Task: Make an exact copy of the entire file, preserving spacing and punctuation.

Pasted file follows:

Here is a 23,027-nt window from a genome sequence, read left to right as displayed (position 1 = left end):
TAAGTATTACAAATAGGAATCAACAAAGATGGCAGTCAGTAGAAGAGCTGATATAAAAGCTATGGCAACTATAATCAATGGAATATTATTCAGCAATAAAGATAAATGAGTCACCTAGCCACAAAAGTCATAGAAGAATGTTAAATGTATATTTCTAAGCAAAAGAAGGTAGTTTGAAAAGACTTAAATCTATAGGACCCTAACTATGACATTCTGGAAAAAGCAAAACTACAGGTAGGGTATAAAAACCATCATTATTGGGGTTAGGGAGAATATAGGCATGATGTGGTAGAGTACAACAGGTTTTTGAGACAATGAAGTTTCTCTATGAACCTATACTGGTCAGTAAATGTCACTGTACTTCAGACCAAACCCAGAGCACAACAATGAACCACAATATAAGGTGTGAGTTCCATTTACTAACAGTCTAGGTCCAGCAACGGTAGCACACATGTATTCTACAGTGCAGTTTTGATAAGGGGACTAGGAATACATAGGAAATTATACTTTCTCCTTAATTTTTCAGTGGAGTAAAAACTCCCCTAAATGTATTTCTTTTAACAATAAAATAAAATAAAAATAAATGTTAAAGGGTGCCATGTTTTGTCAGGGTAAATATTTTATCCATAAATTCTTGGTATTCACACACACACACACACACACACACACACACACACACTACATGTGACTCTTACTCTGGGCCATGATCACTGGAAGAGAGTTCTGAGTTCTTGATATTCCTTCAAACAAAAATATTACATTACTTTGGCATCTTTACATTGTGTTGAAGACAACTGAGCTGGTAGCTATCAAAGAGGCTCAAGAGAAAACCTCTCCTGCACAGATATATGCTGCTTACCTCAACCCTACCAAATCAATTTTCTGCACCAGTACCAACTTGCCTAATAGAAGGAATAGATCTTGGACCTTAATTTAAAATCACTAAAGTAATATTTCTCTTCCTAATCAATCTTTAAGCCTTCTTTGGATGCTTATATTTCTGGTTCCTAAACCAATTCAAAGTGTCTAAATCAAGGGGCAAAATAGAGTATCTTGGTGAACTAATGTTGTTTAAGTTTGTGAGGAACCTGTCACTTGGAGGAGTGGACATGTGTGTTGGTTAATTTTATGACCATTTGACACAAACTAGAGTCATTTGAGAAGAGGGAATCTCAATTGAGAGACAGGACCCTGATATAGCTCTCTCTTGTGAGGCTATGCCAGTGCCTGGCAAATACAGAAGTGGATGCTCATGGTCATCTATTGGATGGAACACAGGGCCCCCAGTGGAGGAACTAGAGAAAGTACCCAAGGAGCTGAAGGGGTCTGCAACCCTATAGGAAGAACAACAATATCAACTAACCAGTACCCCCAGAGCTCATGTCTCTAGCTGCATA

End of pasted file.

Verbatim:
Here is a 23,027-nt window from a genome sequence, read left to right as displayed (position 1 = left end):
TAAGTATTACAAATAGGAATCAACAAAGATGGCAGTCAGTAGAAGAGCTGATATAAAAGCTATGGCAACTATAATCAATGGAATATTATTCAGCAATAAAGATAAATGAGTCACCTAGCCACAAAAGTCATAGAAGAATGTTAAATGTATATTTCTAAGCAAAAGAAGGTAGTTTGAAAAGACTTAAATCTATAGGACCCTAACTATGACATTCTGGAAAAAGCAAAACTACAGGTAGGGTATAAAAACCATCATTATTGGGGTTAGGGAGAATATAGGCATGATGTGGTAGAGTACAACAGGTTTTTGAGACAATGAAGTTTCTCTATGAACCTATACTGGTCAGTAAATGTCACTGTACTTCAGACCAAACCCAGAGCACAACAATGAACCACAATATAAGGTGTGAGTTCCATTTACTAACAGTCTAGGTCCAGCAACGGTAGCACACATGTATTCTACAGTGCAGTTTTGATAAGGGGACTAGGAATACATAGGAAATTATACTTTCTCCTTAATTTTTCAGTGGAGTAAAAACTCCCCTAAATGTATTTCTTTTAACAATAAAATAAAATAAAAATAAATGTTAAAGGGTGCCATGTTTTGTCAGGGTAAATATTTTATCCATAAATTCTTGGTATTCACACACACACACACACACACACACACACACACACACTACATGTGACTCTTACTCTGGGCCATGATCACTGGAAGAGAGTTCTGAGTTCTTGATATTCCTTCAAACAAAAATATTACATTACTTTGGCATCTTTACATTGTGTTGAAGACAACTGAGCTGGTAGCTATCAAAGAGGCTCAAGAGAAAACCTCTCCTGCACAGATATATGCTGCTTACCTCAACCCTACCAAATCAATTTTCTGCACCAGTACCAACTTGCCTAATAGAAGGAATAGATCTTGGACCTTAATTTAAAATCACTAAAGTAATATTTCTCTTCCTAATCAATCTTTAAGCCTTCTTTGGATGCTTATATTTCTGGTTCCTAAACCAATTCAAAGTGTCTAAATCAAGGGGCAAAATAGAGTATCTTGGTGAACTAATGTTGTTTAAGTTTGTGAGGAACCTGTCACTTGGAGGAGTGGACATGTGTGTTGGTTAATTTTATGACCATTTGACACAAACTAGAGTCATTTGAGAAGAGGGAATCTCAATTGAGAGACAGGACCCTGATATAGCTCTCTCTTGTGAGGCTATGCCAGTGCCTGGCAAATACAGAAGTGGATGCTCATGGTCATCTATTGGATGGAACACAGGGCCCCCAGTGGAGGAACTAGAGAAAGTACCCAAGGAGCTGAAGGGGTCTGCAACCCTATAGGAAGAACAACAATATCAACTAACCAGTACCCCCAGAGCTCATGTCTCTAGCTGCATA